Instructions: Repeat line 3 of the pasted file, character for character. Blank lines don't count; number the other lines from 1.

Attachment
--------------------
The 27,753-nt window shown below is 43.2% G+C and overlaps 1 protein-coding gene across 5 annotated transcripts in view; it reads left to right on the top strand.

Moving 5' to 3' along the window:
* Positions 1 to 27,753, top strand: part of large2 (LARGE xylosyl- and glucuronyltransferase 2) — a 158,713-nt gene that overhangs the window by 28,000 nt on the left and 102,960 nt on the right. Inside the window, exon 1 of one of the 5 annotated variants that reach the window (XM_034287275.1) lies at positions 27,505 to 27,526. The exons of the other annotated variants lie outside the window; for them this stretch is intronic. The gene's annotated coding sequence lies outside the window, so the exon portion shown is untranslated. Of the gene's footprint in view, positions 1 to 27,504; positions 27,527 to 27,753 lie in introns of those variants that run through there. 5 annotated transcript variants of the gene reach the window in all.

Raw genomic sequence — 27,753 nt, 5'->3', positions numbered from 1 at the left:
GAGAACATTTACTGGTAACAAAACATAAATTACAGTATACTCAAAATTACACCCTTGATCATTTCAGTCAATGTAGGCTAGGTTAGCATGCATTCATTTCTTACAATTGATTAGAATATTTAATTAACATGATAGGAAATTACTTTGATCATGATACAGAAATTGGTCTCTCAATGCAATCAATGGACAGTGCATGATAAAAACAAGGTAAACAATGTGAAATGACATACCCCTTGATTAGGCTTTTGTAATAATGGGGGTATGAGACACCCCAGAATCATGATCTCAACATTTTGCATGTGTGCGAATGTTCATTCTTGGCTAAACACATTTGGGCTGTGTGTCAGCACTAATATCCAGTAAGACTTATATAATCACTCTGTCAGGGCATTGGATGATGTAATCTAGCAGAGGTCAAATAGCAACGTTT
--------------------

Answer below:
* Positions 1 to 27,753, top strand: part of large2 (LARGE xylosyl- and glucuronyltransferase 2) — a 158,713-nt gene that overhangs the window by 28,000 nt on the left and 102,960 nt on the right. Inside the window, exon 1 of one of the 5 annotated variants that reach the window (XM_034287275.1) lies at positions 27,505 to 27,526. The exons of the other annotated variants lie outside the window; for them this stretch is intronic. The gene's annotated coding sequence lies outside the window, so the exon portion shown is untranslated. Of the gene's footprint in view, positions 1 to 27,504; positions 27,527 to 27,753 lie in introns of those variants that run through there. 5 annotated transcript variants of the gene reach the window in all.